Gard Gitlestad

Lighting design for architecture and installation

Gol Stave Church

In celebration of their 125th anniversary, the Norwegian Museum of Cultural History commissioned Ingrid Solvik, Reidun Solvik and myself to put up a small light festival in their open air museum. Among several different installations, this involved lighting design for a 13th century stave church.

The lighting design consisted of both exterior and interior lighting and sound. The concept was centred around the historical significance of churces as cultural and social meeting points in the rural areas of Norway – but simply highlighting architectural features and contrasting the historical building with contemporary technology and aesthetics were also parts of the concept.

The exterior lighting used weatherproof moving lights programmed in synchronisation with a bespoke soundtrack by Tonik Ensemble. The interior installation was a «deconstructed disco» where a modular synthesizer generated abstract music based on random voltages, while the space was illuminated by beam lights – also controlled by randomness – reflected off a large mirror ball.

Weatherproof moving lights from Prolights were supplied by Prostage.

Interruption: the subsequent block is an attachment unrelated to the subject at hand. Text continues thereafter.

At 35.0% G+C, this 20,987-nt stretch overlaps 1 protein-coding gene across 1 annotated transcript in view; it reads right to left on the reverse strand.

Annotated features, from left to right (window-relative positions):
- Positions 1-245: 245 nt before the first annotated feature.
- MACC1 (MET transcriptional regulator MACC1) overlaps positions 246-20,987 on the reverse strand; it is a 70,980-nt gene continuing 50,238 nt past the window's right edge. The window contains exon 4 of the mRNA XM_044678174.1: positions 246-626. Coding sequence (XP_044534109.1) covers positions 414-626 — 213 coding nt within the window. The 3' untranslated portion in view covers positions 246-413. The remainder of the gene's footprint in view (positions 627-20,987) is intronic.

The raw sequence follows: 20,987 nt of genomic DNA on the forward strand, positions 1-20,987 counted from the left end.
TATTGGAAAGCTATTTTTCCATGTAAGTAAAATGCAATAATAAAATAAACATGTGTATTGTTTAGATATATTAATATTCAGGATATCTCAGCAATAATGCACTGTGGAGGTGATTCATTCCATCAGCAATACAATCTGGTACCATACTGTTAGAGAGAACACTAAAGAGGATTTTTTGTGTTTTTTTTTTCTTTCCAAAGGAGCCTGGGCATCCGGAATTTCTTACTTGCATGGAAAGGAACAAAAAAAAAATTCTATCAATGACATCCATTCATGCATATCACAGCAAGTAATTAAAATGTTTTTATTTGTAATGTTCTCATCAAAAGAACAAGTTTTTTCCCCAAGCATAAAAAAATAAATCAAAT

An excerpt of the 7-minute sequence can be viewed below:

Eschersheimer Wasserturm

Architectural lighting installation for the bi-annual Luminale festival in Frankfurt, which is arranged in connection with the Light+Building trade fair.

The installation consisted of temporary exterior and interior illumination of a water tower from 1901, as well as a small indoor audiovisual installation. The installation was designed and rigged in collaboration with Josefine W. Nergård and Bulut Büküm. Equipment was provided by Lumenpulse.

Factory Light Festival

Various installations for the first editions (2013-2015) of Factory Light Festival in Slemmestad, Norway; mostly temporary architectural lighting, intended to re-activate disused industrial areas in the city centre. Slemmestad is peculiar in that major areas of the city are occupied by the remains of a cement factory whose production was shut down years ago – making it a very interesting place to work with lighting.

Most of the installations were temporary, while a few remained in place semi-permanently.

All of the installation work for the festival was done in collaboration with my fellow student Josefine W. Nergård.

In addition to the various installations, I also provided technical, practical and administrative assistance to the festival in the form of artist booking and coordination, artistic management, funding applications, in-kind fundraising, and various other tasks.


Part of a larger outdoor lighting project in Nord-Odal, Norway, this installation of luminous pinewood logs on a river bank is intended as a reference to how the logging industry historically used the river for transportation of logs (log driving). The illuminated logs are stripped of bark, but are mostly untreated so that they will be naturally weathered – over the years, the wood will tranform to a gray colour, the slots that the light shines through will change in shape and size, and more cracks will develop. Thus, the environment will continue to shape the installation for years to come.